Tahitian Pearling

Although the competition may be tough, the pearl industry on the French Polynesian islands is still a major point of production on a global scale. In the words of Laurent Cartier, an environmental science Ph.D. who did some work on a research paper on sustainability of pearls, “In the long run, only those producers who work in ecologically responsible ways will continue to produce top-quality pearls.” Cartier believes that the methods used by Chinese pearl farmers can over crowd the mollusks, and ultimately thinks that saltwater pearl farming tends to use more environmentally conscious methods. Kamoka Pearl, one French Polynesian family-owned pearl farm, tells National Geographic about their efforts to remain environmentally conscious in an article published this year. The oysters are kept loosely packed into nets within the lagoon that they are harvested from, in order to be watched over and kept track of by pearl farmers.

A problem that oyster farmers face by keeping them this way is that they then begin to grow barnacles and other organisms on their shells. In order to keep the oyster growing at a normal and healthy rate, and therefore producing high quality pearls, these growths must be cleaned. There are several ways to effectively clean an oyster. The most common method is bringing the nets out of the water and spraying them with a high pressure hose. This is inexpensive and effective, but creates a large amount of organic matter in the water. This decreases the water quality, because it becomes to much for the fish and other marine animals to break down efficiently. Kamoka Pearl, however, has found an environmentally conscious way around this problem. Rather than hosing the oysters off, they move them to shallow areas of the lagoon where fish life is more abundant and varied. After a few days, the fish clean the oysters naturally. Although this isn’t as quick or cheap in means of labor costs, the company prefers to spend the extra money to do what they feel is best for the environment.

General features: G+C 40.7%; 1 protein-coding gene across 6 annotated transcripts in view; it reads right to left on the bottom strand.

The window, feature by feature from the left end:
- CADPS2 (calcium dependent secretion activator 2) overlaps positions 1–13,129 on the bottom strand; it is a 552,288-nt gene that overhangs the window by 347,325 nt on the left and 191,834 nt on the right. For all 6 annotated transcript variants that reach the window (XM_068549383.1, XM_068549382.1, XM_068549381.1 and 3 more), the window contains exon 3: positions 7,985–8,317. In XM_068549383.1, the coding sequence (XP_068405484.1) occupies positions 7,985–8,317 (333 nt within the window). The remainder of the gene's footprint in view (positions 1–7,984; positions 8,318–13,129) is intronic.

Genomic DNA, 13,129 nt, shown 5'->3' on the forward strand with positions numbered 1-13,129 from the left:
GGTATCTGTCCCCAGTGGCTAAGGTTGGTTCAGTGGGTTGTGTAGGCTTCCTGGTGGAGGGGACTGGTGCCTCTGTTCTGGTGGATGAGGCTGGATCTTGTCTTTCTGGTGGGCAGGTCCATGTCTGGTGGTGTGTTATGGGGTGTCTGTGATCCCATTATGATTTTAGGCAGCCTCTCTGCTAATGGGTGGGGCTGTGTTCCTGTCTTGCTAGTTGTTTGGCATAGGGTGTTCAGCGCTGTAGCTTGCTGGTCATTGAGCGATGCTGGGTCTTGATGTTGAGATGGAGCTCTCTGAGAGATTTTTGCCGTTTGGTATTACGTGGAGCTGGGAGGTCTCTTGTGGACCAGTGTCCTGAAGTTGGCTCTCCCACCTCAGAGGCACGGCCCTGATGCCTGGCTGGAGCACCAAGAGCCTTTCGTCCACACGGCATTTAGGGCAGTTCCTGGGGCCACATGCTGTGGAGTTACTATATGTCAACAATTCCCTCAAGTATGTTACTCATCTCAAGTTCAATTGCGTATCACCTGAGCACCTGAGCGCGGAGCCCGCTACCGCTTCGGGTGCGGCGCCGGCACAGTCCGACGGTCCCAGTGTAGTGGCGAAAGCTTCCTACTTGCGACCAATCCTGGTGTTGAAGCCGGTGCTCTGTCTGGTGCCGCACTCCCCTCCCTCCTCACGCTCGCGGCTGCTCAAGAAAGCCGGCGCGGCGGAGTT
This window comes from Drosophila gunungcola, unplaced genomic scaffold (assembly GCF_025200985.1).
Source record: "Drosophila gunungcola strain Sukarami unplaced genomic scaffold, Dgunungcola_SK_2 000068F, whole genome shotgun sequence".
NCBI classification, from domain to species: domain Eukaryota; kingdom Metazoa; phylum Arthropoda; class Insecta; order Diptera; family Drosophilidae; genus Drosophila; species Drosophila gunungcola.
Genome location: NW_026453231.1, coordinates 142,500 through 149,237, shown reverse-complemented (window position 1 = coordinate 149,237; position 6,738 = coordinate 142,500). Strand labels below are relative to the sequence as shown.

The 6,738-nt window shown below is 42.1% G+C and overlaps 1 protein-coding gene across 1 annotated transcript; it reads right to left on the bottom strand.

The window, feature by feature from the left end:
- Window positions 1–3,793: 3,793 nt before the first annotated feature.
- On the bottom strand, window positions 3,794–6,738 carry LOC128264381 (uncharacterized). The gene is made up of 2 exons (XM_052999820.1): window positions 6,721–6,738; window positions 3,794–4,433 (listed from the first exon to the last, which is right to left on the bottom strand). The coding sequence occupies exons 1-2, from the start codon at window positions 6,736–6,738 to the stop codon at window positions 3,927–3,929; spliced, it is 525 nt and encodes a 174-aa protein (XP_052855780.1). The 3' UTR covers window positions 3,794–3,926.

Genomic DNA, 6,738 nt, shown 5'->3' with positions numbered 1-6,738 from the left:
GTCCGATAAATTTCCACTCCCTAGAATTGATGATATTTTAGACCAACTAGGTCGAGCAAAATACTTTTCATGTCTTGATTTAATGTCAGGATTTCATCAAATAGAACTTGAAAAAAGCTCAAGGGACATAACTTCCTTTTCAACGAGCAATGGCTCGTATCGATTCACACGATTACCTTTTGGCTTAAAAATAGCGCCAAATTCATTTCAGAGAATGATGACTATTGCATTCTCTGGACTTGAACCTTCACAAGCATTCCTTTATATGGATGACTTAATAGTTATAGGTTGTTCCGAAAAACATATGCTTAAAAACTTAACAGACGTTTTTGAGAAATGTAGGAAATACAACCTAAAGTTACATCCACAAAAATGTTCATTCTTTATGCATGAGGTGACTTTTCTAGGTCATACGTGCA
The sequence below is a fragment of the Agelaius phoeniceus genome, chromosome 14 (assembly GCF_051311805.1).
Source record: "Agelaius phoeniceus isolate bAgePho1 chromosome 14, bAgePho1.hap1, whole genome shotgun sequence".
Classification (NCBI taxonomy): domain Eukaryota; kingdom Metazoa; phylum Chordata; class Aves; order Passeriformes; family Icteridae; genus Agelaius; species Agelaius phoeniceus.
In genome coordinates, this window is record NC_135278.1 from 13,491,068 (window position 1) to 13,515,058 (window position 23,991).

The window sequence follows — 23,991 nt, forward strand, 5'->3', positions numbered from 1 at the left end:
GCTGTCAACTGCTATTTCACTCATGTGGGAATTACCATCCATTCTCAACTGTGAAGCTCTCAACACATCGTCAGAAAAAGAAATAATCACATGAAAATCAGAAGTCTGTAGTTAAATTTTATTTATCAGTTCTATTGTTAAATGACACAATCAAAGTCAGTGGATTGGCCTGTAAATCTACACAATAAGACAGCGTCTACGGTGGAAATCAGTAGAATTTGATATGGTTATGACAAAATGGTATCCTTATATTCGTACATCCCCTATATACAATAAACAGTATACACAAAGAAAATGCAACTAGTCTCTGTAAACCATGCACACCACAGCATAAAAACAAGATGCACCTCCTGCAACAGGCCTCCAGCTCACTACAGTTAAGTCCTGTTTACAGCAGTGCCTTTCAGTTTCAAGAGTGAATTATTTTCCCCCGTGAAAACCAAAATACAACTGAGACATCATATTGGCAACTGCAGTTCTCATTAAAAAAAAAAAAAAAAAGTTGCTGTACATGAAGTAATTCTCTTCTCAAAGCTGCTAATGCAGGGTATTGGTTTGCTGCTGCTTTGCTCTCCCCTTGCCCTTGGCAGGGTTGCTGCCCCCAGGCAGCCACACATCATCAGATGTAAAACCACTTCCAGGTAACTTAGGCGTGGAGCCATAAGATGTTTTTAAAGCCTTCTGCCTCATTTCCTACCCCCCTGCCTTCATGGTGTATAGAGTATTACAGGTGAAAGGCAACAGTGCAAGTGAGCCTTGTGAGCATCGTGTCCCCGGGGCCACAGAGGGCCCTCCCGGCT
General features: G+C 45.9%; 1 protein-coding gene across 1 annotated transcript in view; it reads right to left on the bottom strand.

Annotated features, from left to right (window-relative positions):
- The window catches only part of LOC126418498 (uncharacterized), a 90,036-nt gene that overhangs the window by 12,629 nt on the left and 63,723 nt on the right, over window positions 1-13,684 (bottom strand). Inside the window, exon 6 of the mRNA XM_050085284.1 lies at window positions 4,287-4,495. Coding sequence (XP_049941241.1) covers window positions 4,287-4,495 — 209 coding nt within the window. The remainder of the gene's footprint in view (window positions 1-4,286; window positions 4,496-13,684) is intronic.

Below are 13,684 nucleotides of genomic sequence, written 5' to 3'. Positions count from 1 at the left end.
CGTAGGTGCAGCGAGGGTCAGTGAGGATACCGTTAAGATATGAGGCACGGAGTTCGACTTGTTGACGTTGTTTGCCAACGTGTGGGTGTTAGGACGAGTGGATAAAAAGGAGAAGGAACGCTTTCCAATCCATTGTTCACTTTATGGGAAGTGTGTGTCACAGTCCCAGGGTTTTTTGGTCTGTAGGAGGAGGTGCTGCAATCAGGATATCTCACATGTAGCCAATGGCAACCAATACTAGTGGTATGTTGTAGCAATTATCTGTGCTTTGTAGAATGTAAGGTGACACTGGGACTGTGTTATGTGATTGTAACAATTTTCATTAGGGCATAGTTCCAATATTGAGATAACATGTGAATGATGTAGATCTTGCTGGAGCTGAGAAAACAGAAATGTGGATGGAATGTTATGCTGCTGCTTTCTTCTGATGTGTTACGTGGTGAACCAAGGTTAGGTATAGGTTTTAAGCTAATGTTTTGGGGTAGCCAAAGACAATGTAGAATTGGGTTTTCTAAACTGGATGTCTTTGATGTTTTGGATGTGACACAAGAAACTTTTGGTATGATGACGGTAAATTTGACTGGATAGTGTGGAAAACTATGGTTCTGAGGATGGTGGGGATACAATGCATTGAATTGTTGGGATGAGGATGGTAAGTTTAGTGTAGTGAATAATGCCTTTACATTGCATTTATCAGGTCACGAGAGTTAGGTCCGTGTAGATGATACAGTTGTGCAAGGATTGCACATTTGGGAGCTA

Whether or not pearl farming is beneficial or detrimental to the environment depends on the methods used to farm the mollusks and environmental factors from other industries. Research is still underway. New knowledge, methods of farming, and innovations in technology are being discovered day-to-day. The question of whether there is room for pearls in a changing world can safely be assumed as a yes, as long as we leave enough room for the ocean to continue its natural processes. We have seen since the invention of cultured pearls all the way to today that with changes in society, come changes in the pearl industry, and these changes can have varied and lasting effects. It appears that the pearl industry has set itself up to be as timeless as the gems themselves are.